Eric Bogosian Discusses Career, Tehlirian Project

Eric Bogosian

NEW YORK (Armenian Weekly)—Eric Bogosian, the star of “Law & Order-Criminal Intent” and the now cult-classic “Talk Radio,” spoke to an audience of about 100 people on February 2 at the Cornell Club in New York about his artistic career, his Armenian background, and his research project on Soghomon Tehlirian, the assassin of Talaat Pasha, the mastermind of the Armenian Genocide.

The event, “Searching for Tehlirian,” was organized by the New York Chapter of the Hamazkayin Armenian Education and Cultural Society, and was the inaugural lecture of the Hamazkayin Arts & Letters Series.

Following brief opening remarks by Avedis Hadjian, chairman of Hamazkayin of New York, Bogosian, whose distinguished acting career and trajectory as a writer and playwright make him the most renowned Armenian American actor of the day, started by talking about growing up in Watertown, Mass. “My grandfather used to say that the whole world is Armenian because we all are descended from Noah,” he said to general laughter.

Bogosian invited the audience to view in a new light those Armenians who, like him, grew up generally detached from community institutions, yet who are as Armenian in their own way as those more involved in their activities. As his artistic career began to take off, he explained, he faced pressures to change his last name to something less “ethnic” and more appealing to the mainstream public. “You are only going to get roles as a terrorist,” he was told, which didn’t deter him.

“When are you going to do something about the genocide?” Armenian Americans have asked him. “When are you going to write a play with an Armenian theme?” He never felt compelled to write something about those issues without the capacity to dramatize it.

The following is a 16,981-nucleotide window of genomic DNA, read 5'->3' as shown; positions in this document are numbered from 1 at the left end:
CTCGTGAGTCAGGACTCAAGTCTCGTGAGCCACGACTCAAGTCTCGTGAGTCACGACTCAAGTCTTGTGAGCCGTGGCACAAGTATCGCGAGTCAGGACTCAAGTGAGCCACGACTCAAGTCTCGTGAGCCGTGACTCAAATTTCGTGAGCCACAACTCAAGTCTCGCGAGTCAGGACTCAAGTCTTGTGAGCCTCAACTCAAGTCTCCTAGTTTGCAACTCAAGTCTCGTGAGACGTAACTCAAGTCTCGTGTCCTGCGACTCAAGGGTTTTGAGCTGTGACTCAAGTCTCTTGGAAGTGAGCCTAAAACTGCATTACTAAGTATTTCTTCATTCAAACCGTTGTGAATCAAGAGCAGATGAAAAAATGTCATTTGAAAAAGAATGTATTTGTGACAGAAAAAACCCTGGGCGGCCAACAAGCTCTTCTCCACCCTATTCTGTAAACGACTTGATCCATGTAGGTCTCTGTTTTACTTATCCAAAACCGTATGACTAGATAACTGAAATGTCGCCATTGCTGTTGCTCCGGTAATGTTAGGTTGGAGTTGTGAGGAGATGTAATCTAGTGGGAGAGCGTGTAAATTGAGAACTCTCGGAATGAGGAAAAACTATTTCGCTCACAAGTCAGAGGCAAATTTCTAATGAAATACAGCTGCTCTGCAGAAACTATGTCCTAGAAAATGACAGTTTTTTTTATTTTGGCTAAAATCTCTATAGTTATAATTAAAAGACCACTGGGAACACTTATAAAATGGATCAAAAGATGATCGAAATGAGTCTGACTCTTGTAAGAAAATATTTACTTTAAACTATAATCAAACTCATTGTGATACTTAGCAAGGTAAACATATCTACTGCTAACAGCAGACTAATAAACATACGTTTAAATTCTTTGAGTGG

Then, as the dramas of the Balkan wars were unfolding in the 90’s, Bogosian suddenly felt the connection to his own history. “When I saw what was going on in Serbia, I realized this is what happened to my own family,” he said. So he set out to look into the genocide and focused on the story of Soghomon Tehlirian.

Bogosian’s initial intent was to fictionalize Tehlirian’s assassination of Talaat in Berlin on March 15, 1921. As he delved deeper into the topic, in the process amassing a library of more than 1,000 volumes on Armenian history and related issues, Bogosian discovered new angles to the genocide plan and the plot to kill the masterminds of the genocide—plans that remain relatively unknown. He saw the Armenian drama in a geopolitical context that involved Germany, Great Britain, and the race to control Caspian and Middle East oil, including Calouste Gulbenkian’s role.

These and other new findings nudged Bogosian towards turning his project into a non-fiction book, which will likely come out later this year or in early 2013 as he continues his research and field studies. His research includes an interview with Sylva Natalie Manoogian and unsuccessful attempts to see documents by her father, Armenian poet Shahan Natalie, the mastermind of “Operation Nemesis,” which aimed to kill the authors of the Armenian Genocide. “It’s a secret,” Natalie Manoogian told him about his writings on the covert operation, by which Armenian activists killed Djemal Pasha, Said Halim, Talaat, and others.

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3 Comments

  1. Arman said: